Can a prime-time televised congressional event move a needle already buried under years of ossified opinions?
It’s been a year and a half since a frenzied mob of seditionists, animated by an infusion of blustery fascism, stormed the halls of Congress promising death to a slate of perceived “enemy” lawmakers while seeking to overturn Joe Biden’s electoral victory. In the time since then, the public (at least, the part paying attention) has learned a tremendous amount about the events preceding, during, and following the Jan. 6 insurrection — particularly the inarguable role Donald Trump and his cadre of enablers played in fomenting the worst eruption of organized violence in the United States Capitol Building since the War of 1812.
On Thursday, the House’s bipartisan Select Committee tasked with investigating the insurrection will hold its first public hearing in nearly a year — and its first prime-time event ever — in what it claims will “provide the American people an initial summary of its findings about the coordinated, multi-step effort to overturn the results of the 2020 presidential election and prevent the transfer of power.”
In this, the committee (and, let’s be honest here, it’s the Democrats as a whole plus, like, two or three Republicans) finds itself in a bit of a problem of its own making. By capping a year of investigations with a live hearing in prime time, the panel has raised public expectations for the sort of seismic revelations that merit a must-see-TV event in the same time slot as Thursday Night Football. And yet, short of verified, watermarked footage of Donald Trump saying “I want people to carry a gallows and hang anyone who votes to certify Joe Biden as president” to a crowd of Proud Boys, what exactly could rise to meet those exaggerated prospects? Thanks to a year’s worth of legal filings, congressional statements, and separate — but parallel — news investigations, we already have a pretty solid understanding of the Jan. 6 insurrection, and the Trump team’s machinations leading up to and during it. We might not have all the nitty-gritty details, but the big picture is there for anyone so inclined to piece it all together.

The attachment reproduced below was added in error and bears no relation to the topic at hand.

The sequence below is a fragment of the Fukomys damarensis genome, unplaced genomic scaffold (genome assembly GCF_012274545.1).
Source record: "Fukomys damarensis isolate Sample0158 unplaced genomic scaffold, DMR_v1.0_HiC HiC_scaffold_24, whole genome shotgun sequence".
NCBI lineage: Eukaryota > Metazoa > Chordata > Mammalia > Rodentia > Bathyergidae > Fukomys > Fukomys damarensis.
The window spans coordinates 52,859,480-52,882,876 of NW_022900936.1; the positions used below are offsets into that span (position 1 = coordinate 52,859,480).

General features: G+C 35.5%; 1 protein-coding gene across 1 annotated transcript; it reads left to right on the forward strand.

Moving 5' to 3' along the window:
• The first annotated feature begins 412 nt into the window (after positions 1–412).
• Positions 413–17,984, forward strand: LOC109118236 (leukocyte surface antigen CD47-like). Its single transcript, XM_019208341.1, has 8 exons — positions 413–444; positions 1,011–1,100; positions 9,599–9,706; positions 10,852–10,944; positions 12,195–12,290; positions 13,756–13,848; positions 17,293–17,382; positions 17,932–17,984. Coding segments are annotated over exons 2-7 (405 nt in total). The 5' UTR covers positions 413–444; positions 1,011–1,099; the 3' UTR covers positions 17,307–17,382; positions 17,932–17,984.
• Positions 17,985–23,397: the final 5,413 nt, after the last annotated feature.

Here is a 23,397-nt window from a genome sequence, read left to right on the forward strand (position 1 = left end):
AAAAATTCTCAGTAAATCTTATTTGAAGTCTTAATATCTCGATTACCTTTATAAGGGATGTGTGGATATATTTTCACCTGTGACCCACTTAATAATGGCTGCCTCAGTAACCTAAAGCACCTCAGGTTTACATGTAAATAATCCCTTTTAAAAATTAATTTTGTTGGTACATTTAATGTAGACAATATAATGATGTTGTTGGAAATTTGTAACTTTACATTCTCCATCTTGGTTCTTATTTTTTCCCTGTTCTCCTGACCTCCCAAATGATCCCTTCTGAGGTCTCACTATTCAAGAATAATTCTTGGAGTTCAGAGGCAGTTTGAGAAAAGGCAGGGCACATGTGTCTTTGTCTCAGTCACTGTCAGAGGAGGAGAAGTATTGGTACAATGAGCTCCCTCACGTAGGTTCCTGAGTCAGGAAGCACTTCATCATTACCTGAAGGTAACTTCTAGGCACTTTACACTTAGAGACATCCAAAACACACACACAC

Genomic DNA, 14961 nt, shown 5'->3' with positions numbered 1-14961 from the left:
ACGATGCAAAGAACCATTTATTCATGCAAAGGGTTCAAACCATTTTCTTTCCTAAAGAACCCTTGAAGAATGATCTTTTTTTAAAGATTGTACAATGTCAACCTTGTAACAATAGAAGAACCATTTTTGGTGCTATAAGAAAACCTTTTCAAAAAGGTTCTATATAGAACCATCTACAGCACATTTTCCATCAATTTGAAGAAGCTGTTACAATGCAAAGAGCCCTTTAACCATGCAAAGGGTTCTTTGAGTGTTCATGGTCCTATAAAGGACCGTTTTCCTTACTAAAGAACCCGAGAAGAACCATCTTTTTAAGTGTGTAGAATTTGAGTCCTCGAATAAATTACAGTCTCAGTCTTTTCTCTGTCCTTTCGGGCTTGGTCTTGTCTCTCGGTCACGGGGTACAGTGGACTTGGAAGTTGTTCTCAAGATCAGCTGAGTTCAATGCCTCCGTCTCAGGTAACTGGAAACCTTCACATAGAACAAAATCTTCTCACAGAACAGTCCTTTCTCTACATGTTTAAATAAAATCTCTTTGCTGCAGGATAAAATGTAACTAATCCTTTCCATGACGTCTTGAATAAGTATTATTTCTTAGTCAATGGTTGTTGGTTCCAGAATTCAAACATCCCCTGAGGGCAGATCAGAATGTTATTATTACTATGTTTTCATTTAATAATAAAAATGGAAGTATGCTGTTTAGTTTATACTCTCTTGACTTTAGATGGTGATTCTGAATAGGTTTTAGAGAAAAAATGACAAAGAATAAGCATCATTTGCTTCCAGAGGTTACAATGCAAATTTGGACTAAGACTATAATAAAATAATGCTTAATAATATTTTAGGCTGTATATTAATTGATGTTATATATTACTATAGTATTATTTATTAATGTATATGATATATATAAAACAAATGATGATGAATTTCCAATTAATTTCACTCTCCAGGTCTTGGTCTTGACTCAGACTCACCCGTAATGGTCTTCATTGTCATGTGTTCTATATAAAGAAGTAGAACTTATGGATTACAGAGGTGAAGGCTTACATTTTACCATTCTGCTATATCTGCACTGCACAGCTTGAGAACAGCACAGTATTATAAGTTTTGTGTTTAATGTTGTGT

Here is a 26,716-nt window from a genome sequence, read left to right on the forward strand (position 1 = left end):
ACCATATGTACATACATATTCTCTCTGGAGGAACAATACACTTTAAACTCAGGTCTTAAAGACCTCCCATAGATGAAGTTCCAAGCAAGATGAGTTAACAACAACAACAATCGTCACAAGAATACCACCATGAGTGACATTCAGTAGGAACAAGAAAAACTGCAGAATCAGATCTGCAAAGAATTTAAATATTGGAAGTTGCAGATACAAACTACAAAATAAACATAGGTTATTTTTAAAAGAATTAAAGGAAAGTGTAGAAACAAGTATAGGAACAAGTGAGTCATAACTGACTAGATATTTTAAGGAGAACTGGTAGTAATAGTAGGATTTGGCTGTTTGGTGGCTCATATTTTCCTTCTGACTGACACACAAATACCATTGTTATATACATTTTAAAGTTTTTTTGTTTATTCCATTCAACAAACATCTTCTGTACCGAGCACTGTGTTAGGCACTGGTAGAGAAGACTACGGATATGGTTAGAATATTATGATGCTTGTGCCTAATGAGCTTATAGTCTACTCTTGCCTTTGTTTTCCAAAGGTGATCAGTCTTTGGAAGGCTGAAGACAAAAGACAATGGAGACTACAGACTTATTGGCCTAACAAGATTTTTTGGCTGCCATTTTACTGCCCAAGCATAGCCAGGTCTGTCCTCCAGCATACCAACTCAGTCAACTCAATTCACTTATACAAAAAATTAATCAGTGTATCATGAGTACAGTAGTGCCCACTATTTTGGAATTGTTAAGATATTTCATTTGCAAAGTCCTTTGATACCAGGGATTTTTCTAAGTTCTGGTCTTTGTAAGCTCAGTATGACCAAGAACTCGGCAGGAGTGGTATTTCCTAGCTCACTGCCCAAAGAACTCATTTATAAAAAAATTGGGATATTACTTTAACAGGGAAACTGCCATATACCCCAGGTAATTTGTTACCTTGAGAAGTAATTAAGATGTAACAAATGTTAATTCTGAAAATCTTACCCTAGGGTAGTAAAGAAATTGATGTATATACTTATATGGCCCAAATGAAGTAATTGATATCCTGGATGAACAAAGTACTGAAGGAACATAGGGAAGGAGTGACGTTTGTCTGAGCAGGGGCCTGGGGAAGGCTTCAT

And that, it seems, is what Thursday evening’s hearing, and the others over the coming weeks, will actually be about: less revelation and more cohesion. Sure, there may be some very specific bombshells about who said what to whom in whatever sort of encrypted messenger program along the way, but they’ll be ancillary to the broader effort of creating a coherent narrative from the available information, aimed at the segment of the public that hasn’t already been following the steady drip-drip-drip over the past year.
This, unfortunately raises a larger, more problematic question for the committee: Who, exactly, is this for? Consider a Venn diagram of the following three segments:
- People who are interested in what happened on Jan. 6, 2021.
- People who have thus far not been following the various investigations about Jan. 6.
- People who have not yet made up their mind about what happened on Jan. 6, and who is responsible.
It would seem that the ideal audience for the televised hearings is someone who occupies the impossibly narrow space where all three segments overlap. And given the seeming incongruity of those three types — particularly knowing that the only softening in the otherwise largely ossified public opinions on Trump’s role in the insurrection has been in his favor — it seems the committee might as well be broadcasting for a unicorn or the Mothman.
That, more than anything else, is the committee’s challenge: not simply connecting the dots to create a coherent narrative, but doing so in such a way that it both attracts the attention of people who have previously checked out of the whole subject, and manages to move the needle among those who are predisposed to downplay, or even support, Trump’s role in the insurrection.
To that end, those expecting fireworks on Thursday night will likely be disappointed. The committee’s witness list for this first prime-time broadcast is just two people: a documentarian who was embedded with a cadre of Proud Boys before and during the insurrection itself, and a Capitol Hill police officer who was on the receiving end of the seditionists’ violent assault. This is the sort of testimony designed to add color and texture to an event that may have been flattened by the intervening months; these witnesses are there to paint an emotionally stirring picture through their firsthand experiences. It’s a sign that the committee understands that, absent a smoking gun, their best bet for making an impact is by hitting the emotional beat as much as the factual one.
It’s a solid plan. It remains to be seen, however, if a year and a half after the shock of the insurrection has largely dimmed, it’s just too little too late.